Improve Cognition With A Trip Down Memory Lane

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The human brain can concentrate on externally focused tasks, such as answering a question or solving a puzzle, or internally focused tasks, such as daydreaming. Until recently, these activities were believed to be mutually exclusive. That is, activating one suppressed the other. But now, evidence suggests that engaging the internally focused brain network actually improves performance of the externally focused network.

A recent study, published in the Journal of Neuroscience, reports that the default network – the one responsible for internal focus such as mind-wandering and reminiscing – supports task performance of executive control regions of the brain.

The researchers conducted functional neuroimaging of 36 adults who were shown a series of pictures of famous and non-famous faces. The participants were asked to identify and match faces that that appeared earlier in the sequence. This activity engaged the default network, since it involved reminiscing, but also involved a goal-oriented task. The authors concluded that better performance on the cognitive task was associated with increased activation of the default network.

This conclusion is only applied to tasks that support each other – recognizing faces about which a participant was reminiscing. It remains unclear if internally directed thought that is contextually irrelevant to the task at hand will improve externally focused cognition.

Neuroscientists have long believed that the dorsal attention network (the network that directs externally directed cognition) and the default network are competitive. The dorsal attention network controls task-based cognitive performance, and the default network that controls internally focused thought, such as spontaneous thought, stimulus-independent thought, mind-wandering and autobiographical planning, is thought to be active when the brain is at rest. Scientists hypothesized that the default network needed to be suppressed when the attention network was active in order to prevent interference.

Now, neuroscientists are realizing that the networks may not be entirely independent or competitive. They likely work together more than previously believed, and their respective performances are modulated by other brain networks.

The human mind likes to wander, and undirected thought forms a large part of our mental experience. Likely, our brain integrates external information and cognition with internal focus to determine personal meaning, such as knowledge about past experiences, motivations, future plans, and social context. According to the authors of the recent study, the default network and the attention network (and, probably, other networks) continuously interact to reconcile external goals with internal meaning.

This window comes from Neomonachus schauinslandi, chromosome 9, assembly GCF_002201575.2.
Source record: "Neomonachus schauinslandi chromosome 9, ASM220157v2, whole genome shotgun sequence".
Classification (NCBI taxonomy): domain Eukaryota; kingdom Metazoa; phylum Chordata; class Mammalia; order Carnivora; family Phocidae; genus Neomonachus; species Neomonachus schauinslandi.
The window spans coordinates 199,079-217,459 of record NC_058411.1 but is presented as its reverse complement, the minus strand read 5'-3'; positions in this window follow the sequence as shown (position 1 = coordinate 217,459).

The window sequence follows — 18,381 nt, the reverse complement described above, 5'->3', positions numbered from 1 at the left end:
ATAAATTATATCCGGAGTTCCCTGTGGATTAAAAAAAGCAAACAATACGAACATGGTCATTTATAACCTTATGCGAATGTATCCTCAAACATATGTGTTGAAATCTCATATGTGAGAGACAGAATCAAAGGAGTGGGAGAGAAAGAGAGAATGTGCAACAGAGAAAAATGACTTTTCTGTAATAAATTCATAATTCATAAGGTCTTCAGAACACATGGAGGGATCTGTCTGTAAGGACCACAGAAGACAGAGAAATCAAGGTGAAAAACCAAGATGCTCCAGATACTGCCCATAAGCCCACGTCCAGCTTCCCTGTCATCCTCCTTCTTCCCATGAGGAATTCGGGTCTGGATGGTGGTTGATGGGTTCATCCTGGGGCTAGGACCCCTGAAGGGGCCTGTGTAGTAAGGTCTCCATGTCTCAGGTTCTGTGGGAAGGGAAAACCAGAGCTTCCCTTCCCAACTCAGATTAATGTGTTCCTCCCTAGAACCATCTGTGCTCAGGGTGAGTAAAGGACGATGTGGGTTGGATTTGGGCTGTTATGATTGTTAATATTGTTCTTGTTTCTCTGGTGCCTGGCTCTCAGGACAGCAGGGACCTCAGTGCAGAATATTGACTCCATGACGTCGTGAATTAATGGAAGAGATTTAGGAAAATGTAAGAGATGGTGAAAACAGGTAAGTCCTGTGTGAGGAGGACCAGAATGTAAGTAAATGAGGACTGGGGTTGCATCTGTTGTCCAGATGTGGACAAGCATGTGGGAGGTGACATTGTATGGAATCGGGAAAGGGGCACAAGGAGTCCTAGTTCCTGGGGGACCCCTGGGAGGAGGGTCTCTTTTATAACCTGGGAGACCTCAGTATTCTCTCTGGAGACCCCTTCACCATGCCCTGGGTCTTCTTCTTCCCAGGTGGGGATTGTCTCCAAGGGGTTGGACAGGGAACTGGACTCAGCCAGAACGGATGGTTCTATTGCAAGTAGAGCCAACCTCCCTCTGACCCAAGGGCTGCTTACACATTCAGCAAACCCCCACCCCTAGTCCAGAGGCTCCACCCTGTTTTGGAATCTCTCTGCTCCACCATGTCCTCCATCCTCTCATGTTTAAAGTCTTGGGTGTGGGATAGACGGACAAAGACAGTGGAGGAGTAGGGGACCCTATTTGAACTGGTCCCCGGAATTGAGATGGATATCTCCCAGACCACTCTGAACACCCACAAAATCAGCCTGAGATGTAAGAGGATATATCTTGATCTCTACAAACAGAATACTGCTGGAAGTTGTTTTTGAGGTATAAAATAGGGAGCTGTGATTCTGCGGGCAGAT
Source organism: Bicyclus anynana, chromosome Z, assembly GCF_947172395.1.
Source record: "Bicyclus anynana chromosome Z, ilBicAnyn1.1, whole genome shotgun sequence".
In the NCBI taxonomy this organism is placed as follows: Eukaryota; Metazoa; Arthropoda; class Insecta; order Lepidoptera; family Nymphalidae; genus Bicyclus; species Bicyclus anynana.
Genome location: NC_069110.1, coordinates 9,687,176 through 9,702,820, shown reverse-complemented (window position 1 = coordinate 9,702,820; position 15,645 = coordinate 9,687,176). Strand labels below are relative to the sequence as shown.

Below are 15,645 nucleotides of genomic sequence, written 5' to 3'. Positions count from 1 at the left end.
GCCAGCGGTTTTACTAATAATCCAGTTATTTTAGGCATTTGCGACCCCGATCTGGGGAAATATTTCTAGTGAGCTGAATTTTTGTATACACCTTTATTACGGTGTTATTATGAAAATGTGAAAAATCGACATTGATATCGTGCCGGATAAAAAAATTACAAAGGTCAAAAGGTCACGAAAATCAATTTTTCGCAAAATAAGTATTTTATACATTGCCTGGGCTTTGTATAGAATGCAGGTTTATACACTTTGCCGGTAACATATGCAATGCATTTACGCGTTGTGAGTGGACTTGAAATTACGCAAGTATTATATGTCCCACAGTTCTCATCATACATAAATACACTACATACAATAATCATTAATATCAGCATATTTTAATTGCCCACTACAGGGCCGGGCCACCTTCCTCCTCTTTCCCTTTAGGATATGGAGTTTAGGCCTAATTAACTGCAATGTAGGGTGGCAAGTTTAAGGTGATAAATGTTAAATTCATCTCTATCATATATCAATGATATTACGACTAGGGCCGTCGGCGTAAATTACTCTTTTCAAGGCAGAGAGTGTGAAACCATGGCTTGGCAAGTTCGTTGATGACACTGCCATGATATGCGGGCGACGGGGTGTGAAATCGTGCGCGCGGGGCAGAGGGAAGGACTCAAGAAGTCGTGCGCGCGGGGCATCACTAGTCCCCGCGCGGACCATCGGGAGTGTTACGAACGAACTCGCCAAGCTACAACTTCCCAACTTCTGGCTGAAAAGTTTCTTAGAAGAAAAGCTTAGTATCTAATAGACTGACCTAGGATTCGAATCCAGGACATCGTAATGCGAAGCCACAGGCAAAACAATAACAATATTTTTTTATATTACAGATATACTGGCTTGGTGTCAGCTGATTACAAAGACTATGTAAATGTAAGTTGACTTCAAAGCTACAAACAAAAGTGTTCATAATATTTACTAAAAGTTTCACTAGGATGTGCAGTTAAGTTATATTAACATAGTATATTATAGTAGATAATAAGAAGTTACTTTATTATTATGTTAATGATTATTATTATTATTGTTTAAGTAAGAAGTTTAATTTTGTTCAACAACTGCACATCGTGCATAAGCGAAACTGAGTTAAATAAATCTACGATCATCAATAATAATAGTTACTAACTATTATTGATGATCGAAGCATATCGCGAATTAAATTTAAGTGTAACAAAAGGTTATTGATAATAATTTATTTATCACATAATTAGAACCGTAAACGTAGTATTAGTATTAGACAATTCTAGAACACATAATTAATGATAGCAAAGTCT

Andrews-Hanna JR, Smallwood J, & Spreng RN (2014). The default network and self-generated thought: component processes, dynamic control, and clinical relevance. Annals of the New York Academy of Sciences, 1316, 29-52 PMID: 24502540

Christoff K (2012). Undirected thought: neural determinants and correlates. Brain research, 1428, 51-9 PMID: 22071565

Mason MF, Norton MI, Van Horn JD, Wegner DM, Grafton ST, & Macrae CN (2007). Wandering minds: the default network and stimulus-independent thought. Science (New York, N.Y.), 315 (5810), 393-5 PMID: 17234951

Spreng RN, DuPre E, Selarka D, Garcia J, Gojkovic S, Mildner J, Luh WM, & Turner GR (2014). Goal-congruent default network activity facilitates cognitive control. The Journal of neuroscience : the official journal of the Society for Neuroscience, 34 (42), 14108-14 PMID: 25319706

Spreng RN, Sepulcre J, Turner GR, Stevens WD, & Schacter DL (2013). Intrinsic architecture underlying the relations among the default, dorsal attention, and frontoparietal control networks of the human brain. Journal of cognitive neuroscience, 25 (1), 74-86 PMID: 22905821

Spreng RN, Stevens WD, Chamberlain JP, Gilmore AW, & Schacter DL (2010). Default network activity, coupled with the frontoparietal control network, supports goal-directed cognition. NeuroImage, 53 (1), 303-17 PMID: 20600998

Image via Andresr / Shutterstock.

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